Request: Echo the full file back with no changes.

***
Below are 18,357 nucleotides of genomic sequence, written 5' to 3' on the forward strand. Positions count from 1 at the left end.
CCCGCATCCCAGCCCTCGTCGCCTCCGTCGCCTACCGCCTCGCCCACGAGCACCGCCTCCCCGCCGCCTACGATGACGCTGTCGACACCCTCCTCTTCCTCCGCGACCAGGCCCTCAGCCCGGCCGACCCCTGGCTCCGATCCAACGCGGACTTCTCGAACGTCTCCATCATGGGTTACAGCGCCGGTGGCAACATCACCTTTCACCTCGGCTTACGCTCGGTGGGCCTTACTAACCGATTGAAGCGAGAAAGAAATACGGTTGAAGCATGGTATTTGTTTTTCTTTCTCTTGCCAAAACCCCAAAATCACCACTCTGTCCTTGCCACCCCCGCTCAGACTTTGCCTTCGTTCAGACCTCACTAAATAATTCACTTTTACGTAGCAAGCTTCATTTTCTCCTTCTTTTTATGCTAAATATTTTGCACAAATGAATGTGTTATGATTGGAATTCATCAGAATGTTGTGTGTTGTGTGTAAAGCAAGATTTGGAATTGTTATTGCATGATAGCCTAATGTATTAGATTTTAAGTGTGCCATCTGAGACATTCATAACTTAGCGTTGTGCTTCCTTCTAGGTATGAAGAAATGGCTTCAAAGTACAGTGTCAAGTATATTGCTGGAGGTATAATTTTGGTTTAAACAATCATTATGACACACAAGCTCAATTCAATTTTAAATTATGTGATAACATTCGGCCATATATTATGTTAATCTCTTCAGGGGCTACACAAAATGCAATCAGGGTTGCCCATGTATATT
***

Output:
Below are 18,357 nucleotides of genomic sequence, written 5' to 3' on the forward strand. Positions count from 1 at the left end.
CCCGCATCCCAGCCCTCGTCGCCTCCGTCGCCTACCGCCTCGCCCACGAGCACCGCCTCCCCGCCGCCTACGATGACGCTGTCGACACCCTCCTCTTCCTCCGCGACCAGGCCCTCAGCCCGGCCGACCCCTGGCTCCGATCCAACGCGGACTTCTCGAACGTCTCCATCATGGGTTACAGCGCCGGTGGCAACATCACCTTTCACCTCGGCTTACGCTCGGTGGGCCTTACTAACCGATTGAAGCGAGAAAGAAATACGGTTGAAGCATGGTATTTGTTTTTCTTTCTCTTGCCAAAACCCCAAAATCACCACTCTGTCCTTGCCACCCCCGCTCAGACTTTGCCTTCGTTCAGACCTCACTAAATAATTCACTTTTACGTAGCAAGCTTCATTTTCTCCTTCTTTTTATGCTAAATATTTTGCACAAATGAATGTGTTATGATTGGAATTCATCAGAATGTTGTGTGTTGTGTGTAAAGCAAGATTTGGAATTGTTATTGCATGATAGCCTAATGTATTAGATTTTAAGTGTGCCATCTGAGACATTCATAACTTAGCGTTGTGCTTCCTTCTAGGTATGAAGAAATGGCTTCAAAGTACAGTGTCAAGTATATTGCTGGAGGTATAATTTTGGTTTAAACAATCATTATGACACACAAGCTCAATTCAATTTTAAATTATGTGATAACATTCGGCCATATATTATGTTAATCTCTTCAGGGGCTACACAAAATGCAATCAGGGTTGCCCATGTATATT